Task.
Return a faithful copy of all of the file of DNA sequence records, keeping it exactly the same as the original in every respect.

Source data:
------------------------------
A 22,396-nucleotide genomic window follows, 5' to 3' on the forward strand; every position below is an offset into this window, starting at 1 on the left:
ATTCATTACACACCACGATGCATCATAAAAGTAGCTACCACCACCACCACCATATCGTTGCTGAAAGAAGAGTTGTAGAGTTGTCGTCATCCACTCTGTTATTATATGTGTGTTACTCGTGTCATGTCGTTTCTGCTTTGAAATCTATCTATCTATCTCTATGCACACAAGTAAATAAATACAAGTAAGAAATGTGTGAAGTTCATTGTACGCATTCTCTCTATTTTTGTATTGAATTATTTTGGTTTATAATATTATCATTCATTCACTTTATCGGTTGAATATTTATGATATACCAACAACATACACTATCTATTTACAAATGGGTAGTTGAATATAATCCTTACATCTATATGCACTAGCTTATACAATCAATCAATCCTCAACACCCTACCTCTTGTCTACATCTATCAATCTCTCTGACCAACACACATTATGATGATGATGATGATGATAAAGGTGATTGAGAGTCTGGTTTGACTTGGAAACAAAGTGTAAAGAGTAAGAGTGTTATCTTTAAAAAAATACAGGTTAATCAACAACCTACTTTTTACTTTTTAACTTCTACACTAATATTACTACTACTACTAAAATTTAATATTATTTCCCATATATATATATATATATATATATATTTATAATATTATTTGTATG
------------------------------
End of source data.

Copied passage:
A 22,396-nucleotide genomic window follows, 5' to 3' on the forward strand; every position below is an offset into this window, starting at 1 on the left:
ATTCATTACACACCACGATGCATCATAAAAGTAGCTACCACCACCACCACCATATCGTTGCTGAAAGAAGAGTTGTAGAGTTGTCGTCATCCACTCTGTTATTATATGTGTGTTACTCGTGTCATGTCGTTTCTGCTTTGAAATCTATCTATCTATCTCTATGCACACAAGTAAATAAATACAAGTAAGAAATGTGTGAAGTTCATTGTACGCATTCTCTCTATTTTTGTATTGAATTATTTTGGTTTATAATATTATCATTCATTCACTTTATCGGTTGAATATTTATGATATACCAACAACATACACTATCTATTTACAAATGGGTAGTTGAATATAATCCTTACATCTATATGCACTAGCTTATACAATCAATCAATCCTCAACACCCTACCTCTTGTCTACATCTATCAATCTCTCTGACCAACACACATTATGATGATGATGATGATGATAAAGGTGATTGAGAGTCTGGTTTGACTTGGAAACAAAGTGTAAAGAGTAAGAGTGTTATCTTTAAAAAAATACAGGTTAATCAACAACCTACTTTTTACTTTTTAACTTCTACACTAATATTACTACTACTACTAAAATTTAATATTATTTCCCATATATATATATATATATATATATATTTATAATATTATTTGTATG